The topic of employee engagement is often examined from a single viewpoint. You have a business on one side and a full time employee on the other and numerous best practices and techniques in between to make this relationship as productive and efficient as possible. These best practices are a combination of soft skills, leadership skills, workplace design and modern enterprise tools that help businesses achieve higher engagement rates and avoid voluntary turnover.
But what if you employ gig workers? Will these techniques be enough to engage and retain them? Or maybe you should consider a different approach?
In this blog post we will study employee engagement in the age of the gig economy, explore the reasons behind gig workers’ disengagement and provide tips on how to engage your gig workforce.
Exploring the gig economy
In a nutshell, the gig economy represents a free market where organisations contract with freelancers and individual contractors to work on short term projects in most cases. The term ‘gig economy’ was first introduced during the 2008 financial crisis in a time where full time jobs were difficult to find, and companies looked for cheaper alternatives to get things done. The trend stood the test of time thanks to widespread communication and collaborative solutions and the willingness of businesses and individuals alike to collaborate in this new way of work. In fact, according to an Upwork study, 61% of independent workers stated that they take on freelance gigs by choice. The study also found that freelancers, including freelance marketers, prioritise achieving a better work-life balance, with 51% stating they would not return to traditional jobs at any cost.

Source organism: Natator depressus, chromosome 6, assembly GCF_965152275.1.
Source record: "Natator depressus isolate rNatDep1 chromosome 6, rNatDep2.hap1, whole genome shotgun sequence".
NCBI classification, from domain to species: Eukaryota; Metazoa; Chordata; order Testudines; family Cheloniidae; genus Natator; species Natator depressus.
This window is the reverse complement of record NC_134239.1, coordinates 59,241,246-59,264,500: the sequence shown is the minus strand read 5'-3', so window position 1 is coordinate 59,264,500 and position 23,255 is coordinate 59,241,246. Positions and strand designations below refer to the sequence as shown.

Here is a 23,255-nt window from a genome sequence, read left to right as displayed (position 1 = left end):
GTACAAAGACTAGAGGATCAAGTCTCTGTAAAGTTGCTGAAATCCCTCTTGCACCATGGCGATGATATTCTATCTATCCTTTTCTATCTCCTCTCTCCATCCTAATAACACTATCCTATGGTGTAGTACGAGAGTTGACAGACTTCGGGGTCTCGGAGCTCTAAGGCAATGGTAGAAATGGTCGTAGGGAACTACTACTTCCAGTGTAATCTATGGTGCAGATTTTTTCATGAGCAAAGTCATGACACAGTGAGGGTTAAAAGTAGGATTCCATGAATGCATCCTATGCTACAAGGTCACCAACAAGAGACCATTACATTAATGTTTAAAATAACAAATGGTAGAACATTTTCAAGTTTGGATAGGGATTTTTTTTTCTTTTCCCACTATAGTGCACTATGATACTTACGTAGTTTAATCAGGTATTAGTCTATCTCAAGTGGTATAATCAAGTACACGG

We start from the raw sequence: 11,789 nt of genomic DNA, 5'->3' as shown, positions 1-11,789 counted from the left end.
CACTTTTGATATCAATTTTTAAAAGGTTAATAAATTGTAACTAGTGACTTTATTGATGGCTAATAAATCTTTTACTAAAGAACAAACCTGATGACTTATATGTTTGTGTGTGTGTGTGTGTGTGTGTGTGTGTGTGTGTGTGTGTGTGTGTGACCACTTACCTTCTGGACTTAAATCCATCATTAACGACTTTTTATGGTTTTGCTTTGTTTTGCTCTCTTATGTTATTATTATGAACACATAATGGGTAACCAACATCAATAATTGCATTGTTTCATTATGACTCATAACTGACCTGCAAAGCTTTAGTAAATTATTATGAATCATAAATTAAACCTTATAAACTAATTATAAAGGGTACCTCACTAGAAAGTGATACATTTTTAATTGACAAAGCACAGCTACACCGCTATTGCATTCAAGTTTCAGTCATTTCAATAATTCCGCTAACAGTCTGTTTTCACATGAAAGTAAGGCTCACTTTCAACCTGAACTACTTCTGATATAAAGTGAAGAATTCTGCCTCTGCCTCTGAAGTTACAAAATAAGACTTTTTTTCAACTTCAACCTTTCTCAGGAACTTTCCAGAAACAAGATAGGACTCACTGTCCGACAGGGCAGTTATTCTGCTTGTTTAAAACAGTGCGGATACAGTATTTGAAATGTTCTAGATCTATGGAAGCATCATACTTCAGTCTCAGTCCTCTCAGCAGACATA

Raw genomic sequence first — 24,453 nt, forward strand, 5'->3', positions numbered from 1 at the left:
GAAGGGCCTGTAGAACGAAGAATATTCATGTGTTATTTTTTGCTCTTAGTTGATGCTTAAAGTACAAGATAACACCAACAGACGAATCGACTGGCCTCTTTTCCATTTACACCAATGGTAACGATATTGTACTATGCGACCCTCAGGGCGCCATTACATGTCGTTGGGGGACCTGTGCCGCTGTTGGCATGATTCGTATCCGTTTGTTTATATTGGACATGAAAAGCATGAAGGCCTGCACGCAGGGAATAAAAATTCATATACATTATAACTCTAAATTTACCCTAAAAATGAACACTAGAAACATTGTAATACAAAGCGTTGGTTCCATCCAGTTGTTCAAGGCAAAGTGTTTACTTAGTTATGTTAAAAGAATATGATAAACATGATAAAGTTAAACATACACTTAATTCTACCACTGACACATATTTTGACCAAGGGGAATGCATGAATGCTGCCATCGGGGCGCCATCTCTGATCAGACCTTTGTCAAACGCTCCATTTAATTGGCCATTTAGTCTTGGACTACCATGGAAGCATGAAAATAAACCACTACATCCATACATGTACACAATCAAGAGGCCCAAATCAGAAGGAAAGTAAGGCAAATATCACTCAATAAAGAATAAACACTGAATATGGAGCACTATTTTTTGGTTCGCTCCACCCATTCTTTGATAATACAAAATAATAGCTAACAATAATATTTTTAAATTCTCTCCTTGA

Some businesses like Uber are also willingly adopting the gig economy and have even based their entire business model on individual contractors with more industries and even governmental organisations progressively adopting such models.
The gig economy has been growing steadily in recent years. A Wonolo study found that the year-on-year growth of freelancers and independent contractors was up from 1.3% in 2015 to 4.2% in 2017. The same study also expects that by 2027 more than half of the US workforce will be doing some freelance and gig work.
Despite this significant growth, the gig economy has always been associated with a number of disadvantages including lack of benefits, inconsistent income, additional expenses and high stress. But most importantly, gig workers often state isolation, lack of assistance and not being part of teams daily as their main concerns. This is mainly due to the inexperience of most businesses to manage and especially engage this new generation of workers.
Tips on how to engage your gig workforce
Create an onboarding process for gig workers
Onboarding employees is often a tricky task for organisations. It gets even trickier with employees who are only there for short term projects. This is due to the unwillingness of businesses to share their vision and objectives with gig workers as they only tend to share information relative to the specific projects in hand. This results in a disconnect, a growing sense of isolation and disengagement that will most certainly push gig workers to look elsewhere.